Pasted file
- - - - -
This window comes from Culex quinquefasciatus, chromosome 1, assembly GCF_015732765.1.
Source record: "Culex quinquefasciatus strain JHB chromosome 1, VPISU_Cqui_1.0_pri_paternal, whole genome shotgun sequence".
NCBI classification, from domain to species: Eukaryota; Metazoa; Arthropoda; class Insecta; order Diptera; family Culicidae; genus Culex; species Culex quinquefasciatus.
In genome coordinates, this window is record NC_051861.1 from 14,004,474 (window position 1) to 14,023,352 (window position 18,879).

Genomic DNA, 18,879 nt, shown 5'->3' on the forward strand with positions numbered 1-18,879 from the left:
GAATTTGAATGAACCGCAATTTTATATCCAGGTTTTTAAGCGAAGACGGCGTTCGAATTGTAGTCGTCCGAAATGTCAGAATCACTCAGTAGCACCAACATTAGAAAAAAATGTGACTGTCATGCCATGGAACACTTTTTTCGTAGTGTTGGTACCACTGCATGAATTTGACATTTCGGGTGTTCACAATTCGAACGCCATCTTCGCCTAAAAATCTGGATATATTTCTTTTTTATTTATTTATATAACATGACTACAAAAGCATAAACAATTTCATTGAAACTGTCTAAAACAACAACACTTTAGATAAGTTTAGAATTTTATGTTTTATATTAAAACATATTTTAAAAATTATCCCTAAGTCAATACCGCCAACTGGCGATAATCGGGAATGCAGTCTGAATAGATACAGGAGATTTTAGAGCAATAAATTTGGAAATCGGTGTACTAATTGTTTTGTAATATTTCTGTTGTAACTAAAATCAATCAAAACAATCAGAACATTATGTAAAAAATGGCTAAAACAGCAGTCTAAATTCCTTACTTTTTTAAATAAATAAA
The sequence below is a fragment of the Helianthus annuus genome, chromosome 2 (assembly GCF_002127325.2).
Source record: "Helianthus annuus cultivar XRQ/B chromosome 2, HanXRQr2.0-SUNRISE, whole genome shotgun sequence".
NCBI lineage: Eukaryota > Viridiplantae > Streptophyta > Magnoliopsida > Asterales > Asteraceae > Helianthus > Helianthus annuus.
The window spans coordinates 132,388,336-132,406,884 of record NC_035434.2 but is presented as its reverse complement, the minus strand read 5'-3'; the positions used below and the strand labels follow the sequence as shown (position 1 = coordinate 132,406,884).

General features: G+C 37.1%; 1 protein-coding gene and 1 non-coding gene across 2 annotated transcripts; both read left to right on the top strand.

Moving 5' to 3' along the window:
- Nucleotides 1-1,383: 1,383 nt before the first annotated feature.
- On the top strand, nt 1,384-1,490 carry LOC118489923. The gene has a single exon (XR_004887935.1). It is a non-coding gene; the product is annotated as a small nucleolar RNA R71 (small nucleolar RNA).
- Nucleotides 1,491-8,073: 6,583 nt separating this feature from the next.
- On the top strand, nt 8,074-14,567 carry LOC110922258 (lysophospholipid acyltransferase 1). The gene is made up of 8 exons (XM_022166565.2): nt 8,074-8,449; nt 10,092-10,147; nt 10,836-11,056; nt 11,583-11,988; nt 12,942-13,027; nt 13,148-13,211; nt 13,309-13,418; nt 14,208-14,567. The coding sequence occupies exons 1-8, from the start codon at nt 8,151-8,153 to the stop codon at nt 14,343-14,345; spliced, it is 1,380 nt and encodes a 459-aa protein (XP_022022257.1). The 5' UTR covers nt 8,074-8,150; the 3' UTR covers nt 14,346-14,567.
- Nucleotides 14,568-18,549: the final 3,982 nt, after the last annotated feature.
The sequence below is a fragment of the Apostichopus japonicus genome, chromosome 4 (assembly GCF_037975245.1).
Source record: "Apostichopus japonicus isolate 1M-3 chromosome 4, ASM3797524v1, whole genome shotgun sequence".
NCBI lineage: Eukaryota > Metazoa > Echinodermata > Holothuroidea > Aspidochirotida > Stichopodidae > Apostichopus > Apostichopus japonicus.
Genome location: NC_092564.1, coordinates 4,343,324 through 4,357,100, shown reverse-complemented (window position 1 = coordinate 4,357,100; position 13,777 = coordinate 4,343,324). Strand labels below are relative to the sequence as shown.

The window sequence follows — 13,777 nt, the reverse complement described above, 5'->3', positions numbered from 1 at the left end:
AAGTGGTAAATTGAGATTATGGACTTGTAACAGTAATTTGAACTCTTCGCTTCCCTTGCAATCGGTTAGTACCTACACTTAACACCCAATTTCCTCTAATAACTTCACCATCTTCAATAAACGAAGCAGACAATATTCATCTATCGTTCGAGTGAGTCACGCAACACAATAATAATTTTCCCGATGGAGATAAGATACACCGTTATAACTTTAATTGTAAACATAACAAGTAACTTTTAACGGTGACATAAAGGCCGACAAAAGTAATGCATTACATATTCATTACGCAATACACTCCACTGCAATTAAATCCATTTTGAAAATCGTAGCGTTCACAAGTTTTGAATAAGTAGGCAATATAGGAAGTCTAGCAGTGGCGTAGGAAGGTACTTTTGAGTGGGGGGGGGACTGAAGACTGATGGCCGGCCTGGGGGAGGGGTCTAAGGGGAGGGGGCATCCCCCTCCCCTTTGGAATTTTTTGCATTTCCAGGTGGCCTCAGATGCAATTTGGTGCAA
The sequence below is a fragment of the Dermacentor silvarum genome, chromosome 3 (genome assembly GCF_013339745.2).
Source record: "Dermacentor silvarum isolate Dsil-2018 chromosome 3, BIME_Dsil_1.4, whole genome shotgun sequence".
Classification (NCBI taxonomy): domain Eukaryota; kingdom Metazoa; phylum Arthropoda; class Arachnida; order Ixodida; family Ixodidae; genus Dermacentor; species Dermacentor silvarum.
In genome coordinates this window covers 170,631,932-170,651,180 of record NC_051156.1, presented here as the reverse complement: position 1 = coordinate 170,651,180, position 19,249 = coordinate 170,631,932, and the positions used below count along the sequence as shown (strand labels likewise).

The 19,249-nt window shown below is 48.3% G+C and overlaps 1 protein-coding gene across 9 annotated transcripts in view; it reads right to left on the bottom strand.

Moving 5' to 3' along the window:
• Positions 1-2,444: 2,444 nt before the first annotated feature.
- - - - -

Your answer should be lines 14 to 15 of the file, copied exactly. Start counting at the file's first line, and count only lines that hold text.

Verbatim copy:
- On the top strand, nt 1,384-1,490 carry LOC118489923. The gene has a single exon (XR_004887935.1). It is a non-coding gene; the product is annotated as a small nucleolar RNA R71 (small nucleolar RNA).
- Nucleotides 1,491-8,073: 6,583 nt separating this feature from the next.